Everybody knows of course that film and that scene, where a white-skinned, sultry girl, poses with her one leg close to the camera hoisted up, her thigh showing, daring in those years, in a pose that would grace the performances of impersonators and even be recalled by Liza Minnelli in the KitKat Club of Bob Fosse’s film, Cabaret.
The whole thing was sin as imagined by a German Dante Alighieri, but Marlene would tell us she was not the lead in The Blue Angel.
Other than honoring the backlight, the autobiography of Marlene pays homage to von Sternberg who is quoted as saying, “I then put her into the crucible of my conception, blended her image to correspond with mine, pouring lights on her until the alchemy was complete.”
But here is always what happens in an autobiography—or biography, for that matter: Other people’s lives are revealed at the same time as the confession of the autobiographer or the writing of biographer takes place.
Whose lives are compromised? Whose secrets are disclosed? Marlene’s words about actors are writers are gems of caustic brilliance.
Of her friend, Edith Piaf, Marlene recalls: “Horrified, I looked on as she exhausted her energies and took on three lovers at once…. In my eyes, she really was The Sparrow, the little bird whose name she bore. But she was also Jezebel, whose unquenchable thirst for love must have been due to a feeling of imperfection, her ‘ugliness,’ as she put it…. She liked me, perhaps she loved me. But I believe she could only love men…. Very much later, when she became a drug addict, I broke faith with her…. I gave Edith Piaf up like a lost daughter whom you forever mourn.”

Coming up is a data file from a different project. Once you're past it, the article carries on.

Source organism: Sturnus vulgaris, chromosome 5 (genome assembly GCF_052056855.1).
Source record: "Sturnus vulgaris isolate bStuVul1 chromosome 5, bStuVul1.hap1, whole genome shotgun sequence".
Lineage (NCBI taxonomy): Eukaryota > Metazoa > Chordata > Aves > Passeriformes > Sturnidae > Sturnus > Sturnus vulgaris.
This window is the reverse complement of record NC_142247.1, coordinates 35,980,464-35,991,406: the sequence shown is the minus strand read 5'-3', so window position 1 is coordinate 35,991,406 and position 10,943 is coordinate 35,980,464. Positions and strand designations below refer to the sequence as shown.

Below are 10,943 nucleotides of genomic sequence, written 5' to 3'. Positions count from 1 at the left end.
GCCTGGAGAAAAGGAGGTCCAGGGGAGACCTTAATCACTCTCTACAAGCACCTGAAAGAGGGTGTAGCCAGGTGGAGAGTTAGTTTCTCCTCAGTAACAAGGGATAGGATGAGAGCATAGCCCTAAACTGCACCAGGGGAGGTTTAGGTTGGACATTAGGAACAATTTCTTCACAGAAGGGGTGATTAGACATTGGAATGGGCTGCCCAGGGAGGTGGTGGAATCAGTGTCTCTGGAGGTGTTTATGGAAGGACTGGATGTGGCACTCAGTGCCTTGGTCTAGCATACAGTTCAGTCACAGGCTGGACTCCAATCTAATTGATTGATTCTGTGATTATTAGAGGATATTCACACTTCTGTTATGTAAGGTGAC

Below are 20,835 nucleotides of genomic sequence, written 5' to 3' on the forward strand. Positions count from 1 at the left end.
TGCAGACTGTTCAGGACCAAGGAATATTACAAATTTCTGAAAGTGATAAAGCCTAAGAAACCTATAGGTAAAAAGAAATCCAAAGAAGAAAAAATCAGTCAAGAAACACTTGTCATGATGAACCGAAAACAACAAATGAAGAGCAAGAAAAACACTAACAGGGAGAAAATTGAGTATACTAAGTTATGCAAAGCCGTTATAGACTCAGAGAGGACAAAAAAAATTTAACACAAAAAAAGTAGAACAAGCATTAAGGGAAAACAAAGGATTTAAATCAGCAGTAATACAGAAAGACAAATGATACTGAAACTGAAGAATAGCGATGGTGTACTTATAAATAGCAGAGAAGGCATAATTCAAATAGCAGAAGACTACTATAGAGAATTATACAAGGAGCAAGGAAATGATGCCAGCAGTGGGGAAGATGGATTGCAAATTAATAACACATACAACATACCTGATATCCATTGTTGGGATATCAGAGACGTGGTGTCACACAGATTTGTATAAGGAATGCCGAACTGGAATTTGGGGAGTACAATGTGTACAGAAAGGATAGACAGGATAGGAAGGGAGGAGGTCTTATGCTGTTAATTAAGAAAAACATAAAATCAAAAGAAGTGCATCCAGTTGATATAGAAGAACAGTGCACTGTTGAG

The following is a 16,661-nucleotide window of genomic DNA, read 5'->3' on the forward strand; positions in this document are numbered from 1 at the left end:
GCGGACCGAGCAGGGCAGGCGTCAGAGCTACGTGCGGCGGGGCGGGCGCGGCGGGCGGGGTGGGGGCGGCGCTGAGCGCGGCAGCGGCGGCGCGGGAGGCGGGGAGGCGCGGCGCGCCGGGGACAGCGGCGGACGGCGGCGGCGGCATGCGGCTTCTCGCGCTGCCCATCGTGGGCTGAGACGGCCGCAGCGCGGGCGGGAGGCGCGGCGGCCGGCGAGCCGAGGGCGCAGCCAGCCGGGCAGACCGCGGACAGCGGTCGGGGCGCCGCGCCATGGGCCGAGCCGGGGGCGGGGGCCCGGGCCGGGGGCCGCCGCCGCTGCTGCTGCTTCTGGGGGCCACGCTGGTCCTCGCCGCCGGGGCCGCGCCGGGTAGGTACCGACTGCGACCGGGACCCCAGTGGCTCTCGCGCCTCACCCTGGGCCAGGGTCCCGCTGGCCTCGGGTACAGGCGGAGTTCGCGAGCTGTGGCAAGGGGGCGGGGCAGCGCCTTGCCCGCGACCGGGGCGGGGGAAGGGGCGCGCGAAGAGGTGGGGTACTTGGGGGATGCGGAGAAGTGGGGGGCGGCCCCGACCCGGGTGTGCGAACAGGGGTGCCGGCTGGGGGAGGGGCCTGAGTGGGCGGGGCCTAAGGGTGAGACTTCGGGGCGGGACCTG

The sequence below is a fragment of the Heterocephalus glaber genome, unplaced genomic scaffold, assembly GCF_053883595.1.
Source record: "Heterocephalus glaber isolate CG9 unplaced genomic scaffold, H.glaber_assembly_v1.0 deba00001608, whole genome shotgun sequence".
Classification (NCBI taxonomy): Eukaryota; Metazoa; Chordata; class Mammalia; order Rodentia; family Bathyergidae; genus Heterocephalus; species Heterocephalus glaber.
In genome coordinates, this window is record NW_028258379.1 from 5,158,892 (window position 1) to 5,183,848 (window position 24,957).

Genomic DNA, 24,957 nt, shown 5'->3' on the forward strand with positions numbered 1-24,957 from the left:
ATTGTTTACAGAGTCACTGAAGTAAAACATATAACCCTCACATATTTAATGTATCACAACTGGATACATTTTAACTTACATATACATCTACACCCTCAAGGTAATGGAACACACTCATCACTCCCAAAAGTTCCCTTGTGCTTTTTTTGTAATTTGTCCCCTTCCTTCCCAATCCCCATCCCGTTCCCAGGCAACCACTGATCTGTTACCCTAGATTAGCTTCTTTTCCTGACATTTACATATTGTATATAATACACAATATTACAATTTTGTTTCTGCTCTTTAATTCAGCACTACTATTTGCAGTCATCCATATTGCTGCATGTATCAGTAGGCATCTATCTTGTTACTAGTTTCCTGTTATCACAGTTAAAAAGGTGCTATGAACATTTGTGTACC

The passionate words, Marlene reserved to the men she “loved.” There is Orson Welles: “He will always remain the wunderkind of film…. I feel his absence, the absence of his friendship, of the strength he gave me, as a painful loss. I try in vain to reach him in my helpless dreams.”
What saves the personal rhapsody from froth is in the fact that in the long paragraphs devoted to Welles, Marlene would speak in detail about the technological contribution of the filmmaker, how Orson Welles “revolutionized photography by his use of the frog perspective, a perspective Eisenstein had used in his outdoor shots….” How the filmmaker was the first to use the hand camera with a swivel device.
A long section is devoted to Ernest Hemingway: “I have never stopped loving him…. I say this because the love that Ernest Hemingway and I felt for each other—pure, absolute—was a most extraordinary love in the world in which we lived.”
Of her many loves, Marlene is Lola, the vamp, once more: “Thus, I’ve met many wonderful men like ships that pass in the night. But I believe that their love would have been more constant had I dropped anchor in their port.”
Her role as an entertainer at the World War II front occupies another chapter. In these memories, Marlene is critical, human: “I’ve seen these men during battle and afterward. Long after the war, I saw them again—in their homes, hobbling around on their crutches, or seated, legless…. I’ve seen them all. I’ve loved them all, long after the world forgot them.”